In many ways, we are currently in a transitional period. Social values are really shifting and the people are calling out the lack of empathy and awareness that was once the norm. For the most part people are trying to be better, but none of us are perfect. I am not a perfect feminist, so why should I expect my movies and TV shows to give perfect representation?

There has been a noticeable shift in the representation of women, and each year more and more brilliant stories are being shared. We could dwell on every time something on screen doesn’t meet our morally superior standards, or we could celebrate this shifting culture and anticipate what’s to come. This same theory could be applied to LGBTQ+ and culturally diverse representation.

Social media gives us the ability to self publish our unfiltered opinions on everything. It gives us the power to spew negativity and hate, which is the exact opposite to the empathy based ideals of social betterment. So, should we commend pseudo girl power moments in media for spiraling us towards more diverse female roles and story lines, or condemn them for giving us the illusion of feminist story telling? I’m not actually sure what the correct answer is. I think it is important to recognise when something could be better, but in doing this I don’t think we need to drag down an industry that is trying to move with the times.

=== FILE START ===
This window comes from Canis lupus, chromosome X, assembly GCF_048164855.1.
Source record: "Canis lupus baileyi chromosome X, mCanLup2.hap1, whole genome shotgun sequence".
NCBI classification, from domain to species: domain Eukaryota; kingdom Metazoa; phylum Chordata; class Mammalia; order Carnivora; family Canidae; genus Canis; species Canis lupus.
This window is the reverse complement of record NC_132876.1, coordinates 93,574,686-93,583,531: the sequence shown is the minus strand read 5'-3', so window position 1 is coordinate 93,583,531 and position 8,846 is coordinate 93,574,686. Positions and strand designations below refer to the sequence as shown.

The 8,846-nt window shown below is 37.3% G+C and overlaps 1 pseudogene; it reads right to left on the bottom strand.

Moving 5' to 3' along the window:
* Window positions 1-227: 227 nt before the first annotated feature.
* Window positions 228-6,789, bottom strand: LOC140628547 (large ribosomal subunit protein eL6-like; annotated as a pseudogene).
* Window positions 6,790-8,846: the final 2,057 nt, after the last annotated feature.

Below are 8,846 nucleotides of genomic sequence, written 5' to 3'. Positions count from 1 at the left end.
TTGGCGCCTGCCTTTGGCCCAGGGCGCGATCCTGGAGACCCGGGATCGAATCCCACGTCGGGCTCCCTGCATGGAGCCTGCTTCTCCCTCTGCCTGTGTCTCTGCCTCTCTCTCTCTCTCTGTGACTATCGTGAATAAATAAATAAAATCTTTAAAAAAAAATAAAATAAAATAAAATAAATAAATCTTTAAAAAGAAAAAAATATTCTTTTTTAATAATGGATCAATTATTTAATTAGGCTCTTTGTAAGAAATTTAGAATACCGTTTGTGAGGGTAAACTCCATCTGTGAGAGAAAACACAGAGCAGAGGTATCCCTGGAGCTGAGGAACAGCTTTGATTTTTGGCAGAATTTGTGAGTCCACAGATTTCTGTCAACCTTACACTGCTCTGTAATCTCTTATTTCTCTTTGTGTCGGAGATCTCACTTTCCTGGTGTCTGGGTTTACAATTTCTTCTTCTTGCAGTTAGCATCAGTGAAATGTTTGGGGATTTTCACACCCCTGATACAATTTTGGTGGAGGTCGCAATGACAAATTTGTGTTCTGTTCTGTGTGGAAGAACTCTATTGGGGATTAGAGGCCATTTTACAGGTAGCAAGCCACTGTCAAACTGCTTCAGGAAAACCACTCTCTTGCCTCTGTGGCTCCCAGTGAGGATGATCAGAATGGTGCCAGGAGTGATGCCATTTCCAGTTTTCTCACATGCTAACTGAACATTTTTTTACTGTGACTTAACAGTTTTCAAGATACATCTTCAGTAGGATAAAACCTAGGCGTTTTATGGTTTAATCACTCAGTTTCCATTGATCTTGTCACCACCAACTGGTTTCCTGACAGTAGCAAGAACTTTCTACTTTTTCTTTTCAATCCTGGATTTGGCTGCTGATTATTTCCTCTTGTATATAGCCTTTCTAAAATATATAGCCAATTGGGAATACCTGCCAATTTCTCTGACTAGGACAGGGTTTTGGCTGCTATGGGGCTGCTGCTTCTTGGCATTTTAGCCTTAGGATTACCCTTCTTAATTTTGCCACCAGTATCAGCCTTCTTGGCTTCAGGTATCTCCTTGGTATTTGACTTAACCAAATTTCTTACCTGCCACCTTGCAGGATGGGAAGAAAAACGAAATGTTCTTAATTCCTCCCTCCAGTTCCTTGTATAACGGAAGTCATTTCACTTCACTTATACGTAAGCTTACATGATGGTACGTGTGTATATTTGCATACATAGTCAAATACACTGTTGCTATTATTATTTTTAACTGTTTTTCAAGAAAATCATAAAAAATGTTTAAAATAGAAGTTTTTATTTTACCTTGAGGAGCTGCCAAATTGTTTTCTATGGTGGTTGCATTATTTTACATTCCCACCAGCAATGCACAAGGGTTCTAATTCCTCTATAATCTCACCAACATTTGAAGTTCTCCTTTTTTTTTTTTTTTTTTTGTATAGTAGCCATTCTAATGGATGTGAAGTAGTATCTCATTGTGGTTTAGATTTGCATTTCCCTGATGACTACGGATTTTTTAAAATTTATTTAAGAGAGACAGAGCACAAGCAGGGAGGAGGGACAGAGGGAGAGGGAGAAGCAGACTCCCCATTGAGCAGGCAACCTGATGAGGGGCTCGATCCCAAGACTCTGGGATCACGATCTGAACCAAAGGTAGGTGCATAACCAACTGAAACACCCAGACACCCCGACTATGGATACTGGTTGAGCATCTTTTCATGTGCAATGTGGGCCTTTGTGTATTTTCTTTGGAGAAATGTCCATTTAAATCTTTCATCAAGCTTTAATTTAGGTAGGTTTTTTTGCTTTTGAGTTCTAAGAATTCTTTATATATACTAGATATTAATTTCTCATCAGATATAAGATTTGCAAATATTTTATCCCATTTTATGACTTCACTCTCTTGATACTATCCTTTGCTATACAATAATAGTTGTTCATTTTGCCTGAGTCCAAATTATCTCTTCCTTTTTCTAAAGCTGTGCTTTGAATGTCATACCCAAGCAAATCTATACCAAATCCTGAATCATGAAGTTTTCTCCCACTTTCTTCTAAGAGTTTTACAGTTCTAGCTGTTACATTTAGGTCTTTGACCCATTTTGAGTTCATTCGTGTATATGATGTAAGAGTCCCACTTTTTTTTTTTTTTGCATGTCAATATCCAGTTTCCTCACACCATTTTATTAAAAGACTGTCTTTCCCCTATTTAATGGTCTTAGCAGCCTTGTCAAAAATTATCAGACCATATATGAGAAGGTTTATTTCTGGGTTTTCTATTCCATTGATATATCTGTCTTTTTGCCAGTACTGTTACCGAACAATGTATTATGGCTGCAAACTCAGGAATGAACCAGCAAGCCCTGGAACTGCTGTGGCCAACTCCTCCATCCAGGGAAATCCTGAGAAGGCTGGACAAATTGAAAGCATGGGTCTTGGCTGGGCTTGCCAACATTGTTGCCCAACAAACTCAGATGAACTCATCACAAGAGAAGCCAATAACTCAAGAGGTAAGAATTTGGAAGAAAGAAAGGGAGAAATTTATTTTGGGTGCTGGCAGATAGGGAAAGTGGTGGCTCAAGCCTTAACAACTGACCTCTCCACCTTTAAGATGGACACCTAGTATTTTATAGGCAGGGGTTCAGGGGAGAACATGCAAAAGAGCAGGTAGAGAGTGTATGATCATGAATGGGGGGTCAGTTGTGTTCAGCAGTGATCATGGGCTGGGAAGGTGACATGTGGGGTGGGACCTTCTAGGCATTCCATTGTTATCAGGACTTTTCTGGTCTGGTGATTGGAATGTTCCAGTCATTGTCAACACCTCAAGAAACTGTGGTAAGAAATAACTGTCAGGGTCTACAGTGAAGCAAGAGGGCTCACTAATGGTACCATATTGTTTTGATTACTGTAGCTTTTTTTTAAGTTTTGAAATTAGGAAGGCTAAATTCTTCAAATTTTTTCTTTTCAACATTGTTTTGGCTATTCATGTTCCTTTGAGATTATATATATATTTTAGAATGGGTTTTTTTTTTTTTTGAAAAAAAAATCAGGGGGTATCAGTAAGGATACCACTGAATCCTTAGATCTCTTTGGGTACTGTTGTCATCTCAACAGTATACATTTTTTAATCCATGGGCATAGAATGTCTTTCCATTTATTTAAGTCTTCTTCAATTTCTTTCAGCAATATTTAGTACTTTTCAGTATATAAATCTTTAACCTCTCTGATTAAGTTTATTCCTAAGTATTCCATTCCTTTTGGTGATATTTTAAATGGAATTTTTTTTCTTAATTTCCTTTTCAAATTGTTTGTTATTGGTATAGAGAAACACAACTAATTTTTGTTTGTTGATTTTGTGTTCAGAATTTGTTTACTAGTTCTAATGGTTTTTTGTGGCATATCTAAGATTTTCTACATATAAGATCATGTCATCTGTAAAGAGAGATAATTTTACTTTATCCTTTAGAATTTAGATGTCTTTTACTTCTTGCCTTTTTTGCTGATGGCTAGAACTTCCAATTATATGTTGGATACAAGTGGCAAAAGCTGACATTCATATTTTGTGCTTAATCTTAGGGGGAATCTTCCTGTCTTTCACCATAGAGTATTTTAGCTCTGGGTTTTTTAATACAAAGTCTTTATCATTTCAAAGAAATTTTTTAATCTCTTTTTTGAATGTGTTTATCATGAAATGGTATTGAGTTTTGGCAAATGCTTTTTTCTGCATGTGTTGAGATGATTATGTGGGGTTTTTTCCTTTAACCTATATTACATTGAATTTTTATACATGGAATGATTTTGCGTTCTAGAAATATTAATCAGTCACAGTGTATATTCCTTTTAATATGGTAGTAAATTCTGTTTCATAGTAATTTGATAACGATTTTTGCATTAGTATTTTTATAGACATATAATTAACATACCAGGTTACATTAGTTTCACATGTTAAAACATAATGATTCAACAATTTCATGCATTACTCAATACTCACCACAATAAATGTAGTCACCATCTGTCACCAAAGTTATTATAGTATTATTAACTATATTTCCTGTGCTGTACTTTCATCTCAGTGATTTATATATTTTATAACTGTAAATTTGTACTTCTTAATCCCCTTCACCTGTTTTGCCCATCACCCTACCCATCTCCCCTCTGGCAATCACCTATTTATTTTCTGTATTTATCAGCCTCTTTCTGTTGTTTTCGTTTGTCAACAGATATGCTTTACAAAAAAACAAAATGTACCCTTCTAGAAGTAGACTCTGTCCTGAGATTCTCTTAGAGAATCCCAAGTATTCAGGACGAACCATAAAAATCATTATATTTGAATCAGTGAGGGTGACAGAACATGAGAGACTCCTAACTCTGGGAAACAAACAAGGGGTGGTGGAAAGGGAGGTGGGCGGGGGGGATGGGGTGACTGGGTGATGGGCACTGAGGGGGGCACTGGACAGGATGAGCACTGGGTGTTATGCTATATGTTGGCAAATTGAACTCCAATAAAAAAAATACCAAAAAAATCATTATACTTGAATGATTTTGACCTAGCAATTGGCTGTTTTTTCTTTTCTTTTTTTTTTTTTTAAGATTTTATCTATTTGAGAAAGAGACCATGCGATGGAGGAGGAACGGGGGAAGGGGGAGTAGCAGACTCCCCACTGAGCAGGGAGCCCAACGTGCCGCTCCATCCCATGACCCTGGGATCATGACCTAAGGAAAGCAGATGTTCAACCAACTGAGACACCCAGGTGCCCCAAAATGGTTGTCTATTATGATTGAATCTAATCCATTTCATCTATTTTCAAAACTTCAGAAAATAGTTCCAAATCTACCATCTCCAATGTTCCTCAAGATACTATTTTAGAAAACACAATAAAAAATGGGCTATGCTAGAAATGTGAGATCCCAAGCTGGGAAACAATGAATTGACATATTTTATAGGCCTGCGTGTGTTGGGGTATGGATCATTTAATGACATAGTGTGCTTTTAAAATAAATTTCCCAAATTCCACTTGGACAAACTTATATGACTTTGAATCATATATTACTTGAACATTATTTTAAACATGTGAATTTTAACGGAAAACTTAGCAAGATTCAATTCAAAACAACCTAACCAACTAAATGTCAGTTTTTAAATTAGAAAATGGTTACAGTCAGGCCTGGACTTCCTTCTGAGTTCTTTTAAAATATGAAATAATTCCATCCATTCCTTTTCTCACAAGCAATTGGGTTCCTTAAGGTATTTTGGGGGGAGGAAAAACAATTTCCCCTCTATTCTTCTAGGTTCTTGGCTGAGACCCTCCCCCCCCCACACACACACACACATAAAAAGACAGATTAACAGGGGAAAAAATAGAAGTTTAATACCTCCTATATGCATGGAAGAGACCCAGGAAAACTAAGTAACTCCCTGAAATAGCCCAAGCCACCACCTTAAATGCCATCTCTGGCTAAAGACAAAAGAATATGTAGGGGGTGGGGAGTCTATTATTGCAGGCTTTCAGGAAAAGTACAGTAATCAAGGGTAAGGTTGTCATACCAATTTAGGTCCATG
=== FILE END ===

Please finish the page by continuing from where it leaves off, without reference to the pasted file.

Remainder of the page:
What we see in movies and on TV shows strongly reflects social hot topics and political issues of the time of production. In many ways, this form of media chronicles social movements throughout recent history. All forms of art and created works have been utilised to convey social messages. Movies and TV shows have also resolved to follow social trends to appeal to their target audience.

The modern wave of feminism demands more honest and diverse female representation in our films and TV shows. Devices like the Bechdel Test calls out media that attempts to pigeon hole women into two dimensional roles that only exist to further the story arch of the male protagonist.

We can see the rise in popularity of feminism reflected in the movies and TV shows that quickly attempted to start filling this void with faux or forced girl power characters and stories.

Faux feminist movies that glorify these pseudo girl power moments don’t seem to truly attempt to diversify the representation of women on screen. It sometimes feels like they are more likely trying to jump on a band wagon to attract an audience or check off a box. It can also feel like a bit of a virtue signal from the producers, like “Hey everyone! Look how PC we are!”